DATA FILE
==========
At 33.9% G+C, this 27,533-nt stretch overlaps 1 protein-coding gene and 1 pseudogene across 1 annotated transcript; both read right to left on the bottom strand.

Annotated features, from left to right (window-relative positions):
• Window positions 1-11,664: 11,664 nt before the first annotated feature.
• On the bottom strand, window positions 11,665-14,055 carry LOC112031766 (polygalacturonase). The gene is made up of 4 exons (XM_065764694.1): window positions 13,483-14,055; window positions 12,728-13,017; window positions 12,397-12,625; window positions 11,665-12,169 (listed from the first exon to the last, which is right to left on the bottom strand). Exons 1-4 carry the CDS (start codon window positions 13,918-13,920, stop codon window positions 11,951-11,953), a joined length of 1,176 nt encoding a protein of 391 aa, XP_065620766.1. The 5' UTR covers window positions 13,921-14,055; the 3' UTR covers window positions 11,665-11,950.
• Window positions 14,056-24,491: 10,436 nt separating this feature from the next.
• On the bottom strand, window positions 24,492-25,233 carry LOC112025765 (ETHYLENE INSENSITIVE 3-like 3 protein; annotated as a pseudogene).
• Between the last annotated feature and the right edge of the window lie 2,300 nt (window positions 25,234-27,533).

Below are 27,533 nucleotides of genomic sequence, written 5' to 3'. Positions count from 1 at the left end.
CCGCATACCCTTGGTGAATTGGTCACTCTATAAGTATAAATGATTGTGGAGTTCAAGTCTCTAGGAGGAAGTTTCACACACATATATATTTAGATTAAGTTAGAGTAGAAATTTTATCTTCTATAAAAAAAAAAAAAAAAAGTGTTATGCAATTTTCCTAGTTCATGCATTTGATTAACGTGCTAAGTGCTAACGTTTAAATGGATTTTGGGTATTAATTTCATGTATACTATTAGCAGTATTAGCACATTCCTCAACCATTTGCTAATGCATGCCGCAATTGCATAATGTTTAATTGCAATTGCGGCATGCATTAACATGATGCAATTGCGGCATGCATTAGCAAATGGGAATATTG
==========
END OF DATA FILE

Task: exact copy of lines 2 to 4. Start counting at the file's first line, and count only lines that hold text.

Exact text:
Annotated features, from left to right (window-relative positions):
• Window positions 1-11,664: 11,664 nt before the first annotated feature.
• On the bottom strand, window positions 11,665-14,055 carry LOC112031766 (polygalacturonase). The gene is made up of 4 exons (XM_065764694.1): window positions 13,483-14,055; window positions 12,728-13,017; window positions 12,397-12,625; window positions 11,665-12,169 (listed from the first exon to the last, which is right to left on the bottom strand). Exons 1-4 carry the CDS (start codon window positions 13,918-13,920, stop codon window positions 11,951-11,953), a joined length of 1,176 nt encoding a protein of 391 aa, XP_065620766.1. The 5' UTR covers window positions 13,921-14,055; the 3' UTR covers window positions 11,665-11,950.